Sam Holstein

Social Media Ruined Our Ability to Enjoy Things

Millennials are often treated as a monolithic group of sweater-wearing avocado-toast-eating iPhone-buying people, but as one of the youngest millennials, I’ve noticed an interesting split in our generation. On the one hand, there are the older millennials, now in their thirties, who have mortgages and Facebook accounts and got their first phone when they were in late high school or college. On the other are the younger millennials like myself. We are still in our twenties, the last of us only just having graduated college last year, got all our social media accounts when we were thirteen, and got our first phones as early as our parents’ budgets would allow. (In my neighborhood, that happened when we were 13.)

A part of my brain that’s older than humanity itself freaked out. I had been cast out of the tribe, even if it was by my own hand, and now I would die out on the tundra, alone.

It appears to me these groups have a fundamentally different approach to social media. Older millennials, who got their social media accounts when they were 18 or 20, treat social media as a thing, like a phone or a car or a house, that they interact with. It’s a useful thing that most people have, sure, and most of them are addicted to it, but it’s still just a thing.

Younger millennials, on the other hand, treat social media as an essential part of life. Just as your arms and legs are part of your physical body, your social media accounts are part of your digital body. And just like your eyes and ears see the physical world, your phone sees the digital world. When I deleted my social media accounts, I didn’t feel like I got rid of a thing, I felt like I murdered the part of myself which lived online.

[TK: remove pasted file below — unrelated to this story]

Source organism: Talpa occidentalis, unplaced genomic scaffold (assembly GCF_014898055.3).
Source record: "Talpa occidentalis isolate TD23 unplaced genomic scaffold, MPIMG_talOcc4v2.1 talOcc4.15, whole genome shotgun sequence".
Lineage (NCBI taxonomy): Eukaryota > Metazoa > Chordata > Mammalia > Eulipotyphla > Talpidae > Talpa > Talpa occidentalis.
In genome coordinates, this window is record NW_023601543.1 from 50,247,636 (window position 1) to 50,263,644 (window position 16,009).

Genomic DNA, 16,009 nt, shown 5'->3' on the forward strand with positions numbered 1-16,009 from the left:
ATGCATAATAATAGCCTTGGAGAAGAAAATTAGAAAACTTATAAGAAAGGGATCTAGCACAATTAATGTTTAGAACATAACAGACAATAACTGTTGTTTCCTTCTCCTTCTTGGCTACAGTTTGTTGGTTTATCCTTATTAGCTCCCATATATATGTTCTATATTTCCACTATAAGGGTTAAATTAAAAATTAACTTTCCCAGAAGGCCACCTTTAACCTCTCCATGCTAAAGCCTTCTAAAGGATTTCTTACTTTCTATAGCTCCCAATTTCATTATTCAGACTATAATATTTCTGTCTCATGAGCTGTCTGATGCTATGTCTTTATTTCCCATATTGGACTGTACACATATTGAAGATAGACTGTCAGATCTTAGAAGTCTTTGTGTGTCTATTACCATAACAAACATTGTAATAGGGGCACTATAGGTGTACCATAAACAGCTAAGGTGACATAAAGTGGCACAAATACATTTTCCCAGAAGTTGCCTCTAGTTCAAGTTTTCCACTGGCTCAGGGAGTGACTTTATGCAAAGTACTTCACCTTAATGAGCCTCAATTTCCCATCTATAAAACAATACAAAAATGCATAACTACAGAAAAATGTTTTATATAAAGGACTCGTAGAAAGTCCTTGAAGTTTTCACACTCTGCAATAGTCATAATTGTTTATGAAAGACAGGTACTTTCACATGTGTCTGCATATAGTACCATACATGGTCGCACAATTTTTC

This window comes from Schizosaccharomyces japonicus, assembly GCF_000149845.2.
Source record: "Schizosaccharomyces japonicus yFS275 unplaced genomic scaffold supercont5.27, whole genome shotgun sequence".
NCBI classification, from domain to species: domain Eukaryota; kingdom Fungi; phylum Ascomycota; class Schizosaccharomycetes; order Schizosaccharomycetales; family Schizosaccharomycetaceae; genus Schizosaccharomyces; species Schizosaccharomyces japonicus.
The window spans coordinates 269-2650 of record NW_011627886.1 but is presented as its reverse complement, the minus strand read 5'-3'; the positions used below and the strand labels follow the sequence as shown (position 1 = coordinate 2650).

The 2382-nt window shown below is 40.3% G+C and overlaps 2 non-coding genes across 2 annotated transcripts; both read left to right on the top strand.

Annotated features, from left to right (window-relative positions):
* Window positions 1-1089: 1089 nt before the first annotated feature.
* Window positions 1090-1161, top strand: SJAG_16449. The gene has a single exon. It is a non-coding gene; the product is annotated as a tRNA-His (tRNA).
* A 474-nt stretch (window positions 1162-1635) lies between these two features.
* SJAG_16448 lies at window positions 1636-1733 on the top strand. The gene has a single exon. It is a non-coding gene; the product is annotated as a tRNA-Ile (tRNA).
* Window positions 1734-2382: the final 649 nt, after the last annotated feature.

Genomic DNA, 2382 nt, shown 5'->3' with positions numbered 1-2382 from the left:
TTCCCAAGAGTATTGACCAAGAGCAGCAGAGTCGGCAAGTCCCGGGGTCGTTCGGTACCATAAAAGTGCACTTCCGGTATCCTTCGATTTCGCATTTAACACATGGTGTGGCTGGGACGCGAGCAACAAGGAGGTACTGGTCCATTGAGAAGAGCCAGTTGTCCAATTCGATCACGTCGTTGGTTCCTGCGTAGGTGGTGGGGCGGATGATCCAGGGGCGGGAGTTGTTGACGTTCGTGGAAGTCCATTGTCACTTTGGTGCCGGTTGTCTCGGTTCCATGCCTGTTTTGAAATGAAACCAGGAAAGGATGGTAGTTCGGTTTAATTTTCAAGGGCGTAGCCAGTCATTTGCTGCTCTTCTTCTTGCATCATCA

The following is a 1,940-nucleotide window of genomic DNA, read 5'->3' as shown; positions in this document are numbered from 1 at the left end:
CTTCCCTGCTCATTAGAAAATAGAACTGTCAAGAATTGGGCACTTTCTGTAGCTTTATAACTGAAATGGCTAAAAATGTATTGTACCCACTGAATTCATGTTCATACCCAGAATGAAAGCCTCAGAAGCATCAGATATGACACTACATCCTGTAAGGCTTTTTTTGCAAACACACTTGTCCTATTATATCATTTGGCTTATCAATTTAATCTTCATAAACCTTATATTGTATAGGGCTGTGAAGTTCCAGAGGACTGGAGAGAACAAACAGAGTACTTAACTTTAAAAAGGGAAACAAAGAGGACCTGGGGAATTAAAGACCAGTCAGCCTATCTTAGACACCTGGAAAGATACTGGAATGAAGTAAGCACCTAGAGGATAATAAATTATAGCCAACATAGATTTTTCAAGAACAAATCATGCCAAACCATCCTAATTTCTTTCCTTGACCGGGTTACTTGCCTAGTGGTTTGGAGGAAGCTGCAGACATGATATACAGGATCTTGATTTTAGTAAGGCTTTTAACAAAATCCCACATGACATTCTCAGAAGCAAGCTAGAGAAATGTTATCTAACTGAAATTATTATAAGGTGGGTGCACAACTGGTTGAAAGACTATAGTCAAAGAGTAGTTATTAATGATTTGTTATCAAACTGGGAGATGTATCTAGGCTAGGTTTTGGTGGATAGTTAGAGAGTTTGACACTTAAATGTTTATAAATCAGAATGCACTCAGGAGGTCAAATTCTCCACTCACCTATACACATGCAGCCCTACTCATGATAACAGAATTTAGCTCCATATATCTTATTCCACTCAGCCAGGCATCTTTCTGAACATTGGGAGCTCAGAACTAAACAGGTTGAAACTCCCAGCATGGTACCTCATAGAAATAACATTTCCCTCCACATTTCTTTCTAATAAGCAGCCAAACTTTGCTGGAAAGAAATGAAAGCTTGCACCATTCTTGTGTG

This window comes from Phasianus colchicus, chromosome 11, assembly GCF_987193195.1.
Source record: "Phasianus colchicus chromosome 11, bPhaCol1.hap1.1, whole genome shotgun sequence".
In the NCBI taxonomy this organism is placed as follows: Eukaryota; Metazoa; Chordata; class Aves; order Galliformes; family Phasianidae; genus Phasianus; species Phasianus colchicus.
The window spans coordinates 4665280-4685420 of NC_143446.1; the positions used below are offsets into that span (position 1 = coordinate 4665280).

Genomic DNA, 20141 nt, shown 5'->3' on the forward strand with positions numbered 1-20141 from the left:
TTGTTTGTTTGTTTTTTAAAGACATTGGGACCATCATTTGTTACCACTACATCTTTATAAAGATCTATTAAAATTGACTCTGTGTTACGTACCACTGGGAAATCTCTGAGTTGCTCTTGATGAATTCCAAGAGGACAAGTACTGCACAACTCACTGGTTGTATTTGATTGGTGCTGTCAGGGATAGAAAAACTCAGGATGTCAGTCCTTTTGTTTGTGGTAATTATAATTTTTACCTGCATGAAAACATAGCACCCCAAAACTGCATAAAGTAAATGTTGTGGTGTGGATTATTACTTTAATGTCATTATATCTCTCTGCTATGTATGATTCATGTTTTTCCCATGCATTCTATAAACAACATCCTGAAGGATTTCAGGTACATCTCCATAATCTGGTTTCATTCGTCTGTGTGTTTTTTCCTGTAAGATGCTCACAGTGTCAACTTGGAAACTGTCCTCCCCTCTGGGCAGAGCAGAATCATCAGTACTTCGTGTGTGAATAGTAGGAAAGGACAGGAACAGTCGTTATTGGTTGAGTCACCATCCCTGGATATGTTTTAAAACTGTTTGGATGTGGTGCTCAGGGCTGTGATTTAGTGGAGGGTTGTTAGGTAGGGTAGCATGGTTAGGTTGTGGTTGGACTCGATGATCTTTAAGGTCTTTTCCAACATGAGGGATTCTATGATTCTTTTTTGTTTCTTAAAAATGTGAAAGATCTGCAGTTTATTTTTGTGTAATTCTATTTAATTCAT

A part of my brain that’s older than humanity itself freaked out. I had been cast out of the tribe, even if it was by my own hand, and now I would die out on the tundra, alone.

Of course, since social media is not actually a part of my body, I acclimated in a few weeks. But in the few weeks it took me to acclimate, I experienced the most bizarre sensation. Going about my life, I would see something that looked especially lovely or beautiful. I would feel an impulse to take a photo for Instagram. Only, I didn’t have Instagram anymore. It felt like habitually reaching into a cabinet for potato chips only for there to be no potato chips left.

When I had social media, I didn’t notice how often I did this because the impulse was always fulfilled. There was no friction. Once I deleted my accounts, it became apparent immediately how psychologically intertwined with social media I was: Several times a day I would do this, internally reaching for something which was no longer there. I was living for the post, not for the moment.

What it means to live for the moment

To enjoy a moment for its own sake is to pay full attention to the moment. You don’t come to that moment with an agenda, trying to get something out of it. You come to it merely wanting to experience it for what it is.

It is only when we come to a moment with no preconceived notions that we can fully enjoy it. This is because while our sense organs (eyes, ears) take in all available sensory input, a region of our brain called the prefrontal cortex decides what sensory input we get to experience and what sensory input gets thrown in the garbage bin.

Neuroscientist Alex Korb explains it well in The Upward Spiral:

Every sense you have has a sensory cortex devoted to it. You have a visual cortex and an auditory cortex and so forth. These lower-level sensory cortices are under top-down control. The prefrontal cortex can tell the lower-level cortices what to ignore and what to pay attention to. It’s like a chief of police telling the department, “Ignore speeding tickets; catch drug dealers.” If you spend your brain’s resources looking for something particular, you’re more likely to find it…

…for example, when looking for your car keys, the reactivity of your visual cortex is enhanced. Maybe that doesn’t sound spectacular, but it’s like the feature on new cameras that highlights faces. Whenever a face enters the picture, the camera puts a little square around it and focuses on it.